Medically unexplained symptoms in neurology
Carson, Alan J.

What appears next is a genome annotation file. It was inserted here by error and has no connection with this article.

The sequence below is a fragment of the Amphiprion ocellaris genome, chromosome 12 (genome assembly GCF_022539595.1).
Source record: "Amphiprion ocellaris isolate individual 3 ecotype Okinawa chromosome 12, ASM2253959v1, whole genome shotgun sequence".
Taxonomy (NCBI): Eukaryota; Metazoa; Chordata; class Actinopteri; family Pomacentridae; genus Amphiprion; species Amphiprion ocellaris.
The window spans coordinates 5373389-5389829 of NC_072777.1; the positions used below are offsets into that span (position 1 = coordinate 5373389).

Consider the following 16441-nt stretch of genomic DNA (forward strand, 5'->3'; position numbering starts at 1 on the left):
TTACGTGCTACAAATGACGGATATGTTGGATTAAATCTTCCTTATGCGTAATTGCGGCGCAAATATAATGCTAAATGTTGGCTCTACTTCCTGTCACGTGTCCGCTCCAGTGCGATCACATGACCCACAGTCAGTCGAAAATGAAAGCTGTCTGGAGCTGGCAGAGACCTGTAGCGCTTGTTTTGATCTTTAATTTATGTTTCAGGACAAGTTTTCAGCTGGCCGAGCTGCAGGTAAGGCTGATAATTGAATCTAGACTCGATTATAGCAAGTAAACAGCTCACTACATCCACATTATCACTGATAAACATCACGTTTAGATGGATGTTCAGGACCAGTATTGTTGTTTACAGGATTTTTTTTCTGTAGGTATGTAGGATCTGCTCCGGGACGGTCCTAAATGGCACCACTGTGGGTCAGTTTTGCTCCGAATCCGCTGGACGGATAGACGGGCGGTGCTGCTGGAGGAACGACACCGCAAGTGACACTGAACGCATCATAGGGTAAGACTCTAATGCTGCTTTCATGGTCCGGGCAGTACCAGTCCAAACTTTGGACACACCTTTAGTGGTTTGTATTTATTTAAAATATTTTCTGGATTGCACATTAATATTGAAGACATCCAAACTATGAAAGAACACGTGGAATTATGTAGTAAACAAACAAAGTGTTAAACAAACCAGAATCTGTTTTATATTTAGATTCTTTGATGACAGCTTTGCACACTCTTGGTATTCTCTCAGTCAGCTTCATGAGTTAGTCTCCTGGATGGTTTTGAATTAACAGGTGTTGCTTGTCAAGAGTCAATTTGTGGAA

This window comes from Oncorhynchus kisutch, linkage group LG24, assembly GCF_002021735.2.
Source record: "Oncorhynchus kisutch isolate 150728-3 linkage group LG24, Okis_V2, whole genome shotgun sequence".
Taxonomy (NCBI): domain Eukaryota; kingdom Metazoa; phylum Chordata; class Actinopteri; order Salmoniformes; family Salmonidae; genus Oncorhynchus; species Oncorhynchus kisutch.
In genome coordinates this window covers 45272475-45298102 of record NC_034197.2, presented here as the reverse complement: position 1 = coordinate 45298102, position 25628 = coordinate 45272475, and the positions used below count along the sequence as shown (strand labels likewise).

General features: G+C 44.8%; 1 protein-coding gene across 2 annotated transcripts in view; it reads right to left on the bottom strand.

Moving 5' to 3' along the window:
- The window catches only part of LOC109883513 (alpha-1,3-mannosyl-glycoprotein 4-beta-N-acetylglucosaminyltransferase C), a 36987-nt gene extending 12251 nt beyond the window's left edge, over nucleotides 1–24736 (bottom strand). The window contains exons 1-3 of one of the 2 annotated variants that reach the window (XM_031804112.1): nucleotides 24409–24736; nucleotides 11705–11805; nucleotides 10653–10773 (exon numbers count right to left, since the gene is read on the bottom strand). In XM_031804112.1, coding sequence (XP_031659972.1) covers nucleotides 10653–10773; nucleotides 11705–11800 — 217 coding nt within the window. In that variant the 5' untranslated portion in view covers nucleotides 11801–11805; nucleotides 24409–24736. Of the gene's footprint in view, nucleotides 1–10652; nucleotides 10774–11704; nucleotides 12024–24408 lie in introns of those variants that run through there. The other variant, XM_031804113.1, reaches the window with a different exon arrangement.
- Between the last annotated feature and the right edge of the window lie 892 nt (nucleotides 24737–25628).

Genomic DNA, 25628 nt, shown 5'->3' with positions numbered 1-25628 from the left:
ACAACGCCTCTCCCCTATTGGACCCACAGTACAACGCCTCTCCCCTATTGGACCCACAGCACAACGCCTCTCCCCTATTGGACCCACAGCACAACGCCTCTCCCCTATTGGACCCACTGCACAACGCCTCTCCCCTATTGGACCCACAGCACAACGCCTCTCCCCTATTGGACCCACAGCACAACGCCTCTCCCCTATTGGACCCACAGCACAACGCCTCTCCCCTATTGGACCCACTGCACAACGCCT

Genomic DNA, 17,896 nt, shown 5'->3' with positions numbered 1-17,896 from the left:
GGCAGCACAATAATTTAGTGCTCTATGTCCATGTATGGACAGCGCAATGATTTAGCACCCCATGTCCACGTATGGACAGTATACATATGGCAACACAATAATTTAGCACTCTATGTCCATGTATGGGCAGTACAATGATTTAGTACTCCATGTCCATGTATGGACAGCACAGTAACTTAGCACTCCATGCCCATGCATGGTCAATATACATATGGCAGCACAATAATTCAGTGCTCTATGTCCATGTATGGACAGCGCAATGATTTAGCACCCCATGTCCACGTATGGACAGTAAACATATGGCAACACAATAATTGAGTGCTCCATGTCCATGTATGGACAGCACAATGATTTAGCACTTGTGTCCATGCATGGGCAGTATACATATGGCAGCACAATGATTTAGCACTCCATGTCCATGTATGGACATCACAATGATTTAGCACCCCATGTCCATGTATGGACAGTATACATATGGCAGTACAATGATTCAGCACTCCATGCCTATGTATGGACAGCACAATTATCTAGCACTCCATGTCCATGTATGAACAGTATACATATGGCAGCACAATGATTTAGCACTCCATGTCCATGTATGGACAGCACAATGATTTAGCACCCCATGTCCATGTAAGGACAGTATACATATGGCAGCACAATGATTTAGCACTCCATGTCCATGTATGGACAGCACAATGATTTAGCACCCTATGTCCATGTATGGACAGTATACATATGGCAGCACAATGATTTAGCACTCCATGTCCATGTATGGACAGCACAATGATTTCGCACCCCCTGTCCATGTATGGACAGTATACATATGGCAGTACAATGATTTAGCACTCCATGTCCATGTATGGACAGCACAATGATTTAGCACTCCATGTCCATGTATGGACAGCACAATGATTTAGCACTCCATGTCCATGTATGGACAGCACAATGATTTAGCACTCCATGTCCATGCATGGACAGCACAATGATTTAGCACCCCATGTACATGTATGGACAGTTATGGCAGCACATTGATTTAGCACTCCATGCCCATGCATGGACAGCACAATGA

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AIMS - To estimate the proportion of new patients with medically unexplained symptoms (MUS) that present to neurology out -patient services and to examine the impact of such symptoms on the patients in terms of disability, distress and outcome. Methods- Historical (MUS from 2 000 BC to 1965), narrative (non -neurological MUS) and systematic (MUS in neurology 1960 - 2000) reviews of the previous literature were conducted. A prospective cohort study of 300 newly referred out- patients was carried out in the regional neurology service in Lothian, Scotland. Patients were examined at the time of initial presentation and re- examined eight months later. Both primary and secondary care case -note were reviewed at follow up. Measures- Neurologists rated degree to which the patients' symptoms were explained by organic disease. Health status was measured using the SF -36. Anxiety and depressive disorders were examined using the PRIME MD and HAD. Outcome was measured on a Clinical Global Improvement (CGI) scale.RESULTS - The historical review of the literature found that MUS have been described since the first written texts of medicine. The narrative review showed that MUS affected both sexes, all ages, and all cultures. The systematic review of MUS in neurology found that between 30-40% of cases in neurology had MUS and the rate of misdiagnosis was less than 5%. In the field of neurology there was no information on disability, limited information on co- morbid anxiety and depressive disorders, and outcome studies were confined to conversion hysteria only. In the prospective cohort study 30% of new patients presenting to neurology out -patient clinics had MUS. They were as physically disabled by their symptoms as those with neurological disease were by theirs. They suffered from increased levels of pain and increased rates of anxiety and depression. At eight months follow up more than half the MUS patients were `just the same' or `worse'. There were no cases where unexpected neurological disease was diagnosed during the follow up which explained the patient's presenting symptoms. The patients with MUS had had multiple referrals to other specialist services as a result of MUS.CONCLUSIONS - One third of new referrals to general neurology clinics have medically unexplained symptoms. These patients are disabled and distressed. Over half of these patients remain symptomatic at eight months follow up.